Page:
Female Drag Queens by Frederike De Jonge

Interview with Raven Snook, Female Drag Queen

To me drag is not gender-bound it is a state of mind. I have met several women (born gender female that is!) who are, in my terms, a drag queen, (including myself). Some male "drag queens" say women do no thave enough drama or glamour to be drag queens. I say - what abt the women so many drag queens impersonate? A few names come to mind: Diana Ross, Marlene Dietrich, Joan Crawford, Marilyn Monroe, Bette Midler, Cher, Joanna Lumley, Madonna to name but a few.

During my last visit to New York I met up with Raven Snook ("Designated Diva" drag performer) and Andy Freeze (make-up artist & self-proclaimed drag terrorist) for a photoshoot and some chit chat on the essence of drag.

Frederike: What makes Ravens "Designated Diva" a Drag Queen?

Andy: Raven has always been a girl with a little bit of flair....

Raven: A little bit!? Excuse me ..... Cher is a girl with a little bit of flair!! I have always identified with drag queens, in terms of glamour and in terms of what I think looks feminine. I interpret femininity as what drag queens do - as opposed to what "women" do. Gender lines are getting blurred and I'm sure that ten years from now men and women will be wearing some stupid minimalist, gender neutral look. However I'm still gonna be hockin my glitter lipstick!

Frederike: What would be your response to a male "drag queen" who says women can not be drag queens?

"Drag is not gender-bound, it is a state of mind"

Raven: What is a drag queen? ..... For some it may mean some nasty bearded guy who just throws on a dress, does that really make him a drag queen? For me it totally does not! Drag is about working a look, an attitude and a style. Its not about the gender of the person.

Andy: To me, drag is a cartoon ideal. Just look at all those Hollywood stars who really carve and sculpt a look. I mean really recreate themselves into something that they are not.

Raven: That's what it is! Exactly!! It is taking an aesthetic that doesn't have to be cross-gender. I think that a cartoon is a really good way of putting it. I was attracted to the glamour of the old MGM musicals. That was the aesthetic (the cartoon) that I was predisposed to be.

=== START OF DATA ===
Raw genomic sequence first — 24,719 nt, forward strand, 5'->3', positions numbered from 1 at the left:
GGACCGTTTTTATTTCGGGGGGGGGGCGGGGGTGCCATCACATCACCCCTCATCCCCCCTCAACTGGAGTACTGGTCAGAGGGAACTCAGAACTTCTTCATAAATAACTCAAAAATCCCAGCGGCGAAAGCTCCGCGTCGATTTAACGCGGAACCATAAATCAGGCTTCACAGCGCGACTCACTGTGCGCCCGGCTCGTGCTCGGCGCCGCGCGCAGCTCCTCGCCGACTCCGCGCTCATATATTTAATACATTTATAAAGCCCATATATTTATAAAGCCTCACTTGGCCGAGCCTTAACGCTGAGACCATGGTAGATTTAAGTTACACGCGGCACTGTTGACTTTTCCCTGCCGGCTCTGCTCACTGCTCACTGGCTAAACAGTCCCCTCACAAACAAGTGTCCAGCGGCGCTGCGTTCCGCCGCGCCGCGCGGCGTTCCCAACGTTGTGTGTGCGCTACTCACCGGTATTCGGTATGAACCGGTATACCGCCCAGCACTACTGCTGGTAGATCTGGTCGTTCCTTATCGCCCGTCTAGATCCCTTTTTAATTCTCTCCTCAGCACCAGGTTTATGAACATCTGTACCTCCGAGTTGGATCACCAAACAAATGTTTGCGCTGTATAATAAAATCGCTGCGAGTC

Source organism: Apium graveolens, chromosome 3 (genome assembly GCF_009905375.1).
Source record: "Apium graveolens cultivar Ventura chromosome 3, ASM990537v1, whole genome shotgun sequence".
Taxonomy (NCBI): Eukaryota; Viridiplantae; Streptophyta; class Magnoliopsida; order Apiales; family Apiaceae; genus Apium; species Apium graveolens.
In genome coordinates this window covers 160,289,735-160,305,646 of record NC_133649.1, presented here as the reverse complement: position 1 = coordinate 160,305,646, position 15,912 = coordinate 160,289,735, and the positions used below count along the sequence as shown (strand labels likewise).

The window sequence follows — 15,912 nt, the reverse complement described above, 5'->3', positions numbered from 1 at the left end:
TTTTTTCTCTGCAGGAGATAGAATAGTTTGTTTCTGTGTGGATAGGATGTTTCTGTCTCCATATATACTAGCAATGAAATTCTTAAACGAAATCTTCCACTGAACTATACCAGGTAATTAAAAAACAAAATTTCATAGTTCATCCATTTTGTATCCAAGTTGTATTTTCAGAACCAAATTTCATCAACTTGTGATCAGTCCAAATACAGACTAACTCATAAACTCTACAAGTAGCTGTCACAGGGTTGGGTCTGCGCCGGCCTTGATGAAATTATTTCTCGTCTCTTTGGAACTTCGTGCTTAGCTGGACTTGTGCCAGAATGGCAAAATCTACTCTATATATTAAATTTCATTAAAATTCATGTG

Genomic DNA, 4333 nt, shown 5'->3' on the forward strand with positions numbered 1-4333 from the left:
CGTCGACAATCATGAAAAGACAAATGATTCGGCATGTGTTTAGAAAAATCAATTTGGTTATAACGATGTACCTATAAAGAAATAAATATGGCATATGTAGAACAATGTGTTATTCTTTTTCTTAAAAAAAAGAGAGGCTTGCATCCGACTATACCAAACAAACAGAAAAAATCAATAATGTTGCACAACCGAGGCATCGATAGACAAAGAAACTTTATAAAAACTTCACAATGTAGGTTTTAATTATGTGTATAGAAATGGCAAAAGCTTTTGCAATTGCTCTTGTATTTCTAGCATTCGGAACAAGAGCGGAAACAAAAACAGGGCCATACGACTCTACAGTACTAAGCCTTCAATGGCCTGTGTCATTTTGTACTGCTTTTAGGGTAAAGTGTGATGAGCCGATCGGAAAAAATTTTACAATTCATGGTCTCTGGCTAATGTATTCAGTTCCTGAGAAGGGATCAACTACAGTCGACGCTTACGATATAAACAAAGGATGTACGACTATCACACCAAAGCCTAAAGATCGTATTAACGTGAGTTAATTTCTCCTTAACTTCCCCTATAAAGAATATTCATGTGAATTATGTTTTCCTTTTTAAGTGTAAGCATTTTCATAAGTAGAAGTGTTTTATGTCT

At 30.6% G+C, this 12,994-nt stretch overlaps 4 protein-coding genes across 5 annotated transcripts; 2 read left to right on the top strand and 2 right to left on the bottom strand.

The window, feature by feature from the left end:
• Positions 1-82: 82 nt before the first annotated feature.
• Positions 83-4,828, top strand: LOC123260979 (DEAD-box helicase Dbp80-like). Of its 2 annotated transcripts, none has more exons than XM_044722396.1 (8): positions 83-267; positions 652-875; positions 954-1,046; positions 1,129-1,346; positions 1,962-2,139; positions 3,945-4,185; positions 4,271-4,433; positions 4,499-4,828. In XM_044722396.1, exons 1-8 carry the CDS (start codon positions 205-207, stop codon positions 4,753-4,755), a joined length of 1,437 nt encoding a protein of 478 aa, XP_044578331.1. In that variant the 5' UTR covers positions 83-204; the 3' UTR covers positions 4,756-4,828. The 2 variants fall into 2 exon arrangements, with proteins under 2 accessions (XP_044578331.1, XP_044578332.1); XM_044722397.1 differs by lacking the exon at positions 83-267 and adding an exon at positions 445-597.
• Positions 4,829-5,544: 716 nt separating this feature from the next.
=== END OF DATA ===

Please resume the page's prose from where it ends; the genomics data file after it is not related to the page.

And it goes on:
Andy: You also discovered punk......

Raven: Yeah, I discovered punk too.... My mom made a good point about that! She said: "You know, even when you were a punk you were never ugly. You always tried to look glamourous. You took the look and cleaned it up". For me punk was about dressing up.

Frederike's friend *BOB*

My friend *Bob* has been working the drag-circuit professionally for eight years, performing at various venues in Paris, Amsterdam and New York including a show at Wigstock 99. She is often mistaken for a drag queen. People are fascinated with her. Women who come into contact with her sometimes thinks she is male and say "I wish I could be a drag queen". To people who say that female drag queens do not exist her response is - My career exists - that's proof of what I am and that's all possible because I do not believe in limits. Negative remarks about my career as a drag-performer are completely irrelevant and don't deserve any attention whatsoever. As for day to day drama in drag, if it's not on stage and you are not getting paid for it, it's worthless!!'

When I asked her how she felt working alongside other drag queens she said: It is very inspiring and I absolutely have the best drag-mother in the world Jackie Beat!! I seldom impersonate other people. I only impersonate different aspects of myself. The only person I do impersonate, other than myself, is Angelyne THE Billboard Queen of Hollywood....

Drag to Symony

Drag to Symony is in the detail. It could be a pair of shoes or an accessory. It doesn't have to be an entire outfit. In her opinion some women are constantly in drag. Its not just about what you wear it's the attitude that comes with it and how you carry yourself. You can look like shit but if you walk out there smiling, loving yourself, you're gonna look good regardless!!

Personally I don't get all that many opportunites to be in drag, as I have to remain focused while photographing others in drag. I know that if I were in drag on these occasions it would hold me back. However I too very much feel that drag is a state of mind. For me personally it is hard to describe in words alone. It is a feeling I have inside - a feeling that I need to express myself best through my photographs and not only those I take - but also only those I pose for. After preparing for these pictures I really like to go out and party. The attention you receive when dragged up is fabulous and can be addictive.

Amazing amounts of people want to link "drag" to gender category. If anything - drag should be seen as a form of expression, an art form, free of gender stereotyping.

by Frederike De Jonge